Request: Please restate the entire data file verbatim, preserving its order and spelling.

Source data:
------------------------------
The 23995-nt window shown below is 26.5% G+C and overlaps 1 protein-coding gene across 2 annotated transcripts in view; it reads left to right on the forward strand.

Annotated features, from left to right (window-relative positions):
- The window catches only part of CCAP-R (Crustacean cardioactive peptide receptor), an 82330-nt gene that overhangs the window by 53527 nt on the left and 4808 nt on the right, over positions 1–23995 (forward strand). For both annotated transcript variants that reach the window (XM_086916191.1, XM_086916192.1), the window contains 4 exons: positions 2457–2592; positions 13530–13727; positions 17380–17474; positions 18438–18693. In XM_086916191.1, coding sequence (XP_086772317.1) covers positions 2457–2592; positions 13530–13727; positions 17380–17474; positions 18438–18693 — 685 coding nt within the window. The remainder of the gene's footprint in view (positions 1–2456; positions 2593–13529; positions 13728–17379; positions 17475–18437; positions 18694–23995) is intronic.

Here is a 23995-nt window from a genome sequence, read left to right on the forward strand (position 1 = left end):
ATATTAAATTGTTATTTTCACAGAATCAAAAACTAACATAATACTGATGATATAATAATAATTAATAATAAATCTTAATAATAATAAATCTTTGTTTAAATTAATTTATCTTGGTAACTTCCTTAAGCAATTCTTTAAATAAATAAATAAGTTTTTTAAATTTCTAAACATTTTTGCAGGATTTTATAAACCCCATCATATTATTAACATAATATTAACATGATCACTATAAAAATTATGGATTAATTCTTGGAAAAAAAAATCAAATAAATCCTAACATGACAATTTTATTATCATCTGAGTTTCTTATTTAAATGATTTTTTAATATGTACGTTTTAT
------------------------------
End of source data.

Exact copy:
The 23995-nt window shown below is 26.5% G+C and overlaps 1 protein-coding gene across 2 annotated transcripts in view; it reads left to right on the forward strand.

Annotated features, from left to right (window-relative positions):
- The window catches only part of CCAP-R (Crustacean cardioactive peptide receptor), an 82330-nt gene that overhangs the window by 53527 nt on the left and 4808 nt on the right, over positions 1–23995 (forward strand). For both annotated transcript variants that reach the window (XM_086916191.1, XM_086916192.1), the window contains 4 exons: positions 2457–2592; positions 13530–13727; positions 17380–17474; positions 18438–18693. In XM_086916191.1, coding sequence (XP_086772317.1) covers positions 2457–2592; positions 13530–13727; positions 17380–17474; positions 18438–18693 — 685 coding nt within the window. The remainder of the gene's footprint in view (positions 1–2456; positions 2593–13529; positions 13728–17379; positions 17475–18437; positions 18694–23995) is intronic.

Here is a 23995-nt window from a genome sequence, read left to right on the forward strand (position 1 = left end):
ATATTAAATTGTTATTTTCACAGAATCAAAAACTAACATAATACTGATGATATAATAATAATTAATAATAAATCTTAATAATAATAAATCTTTGTTTAAATTAATTTATCTTGGTAACTTCCTTAAGCAATTCTTTAAATAAATAAATAAGTTTTTTAAATTTCTAAACATTTTTGCAGGATTTTATAAACCCCATCATATTATTAACATAATATTAACATGATCACTATAAAAATTATGGATTAATTCTTGGAAAAAAAAATCAAATAAATCCTAACATGACAATTTTATTATCATCTGAGTTTCTTATTTAAATGATTTTTTAATATGTACGTTTTAT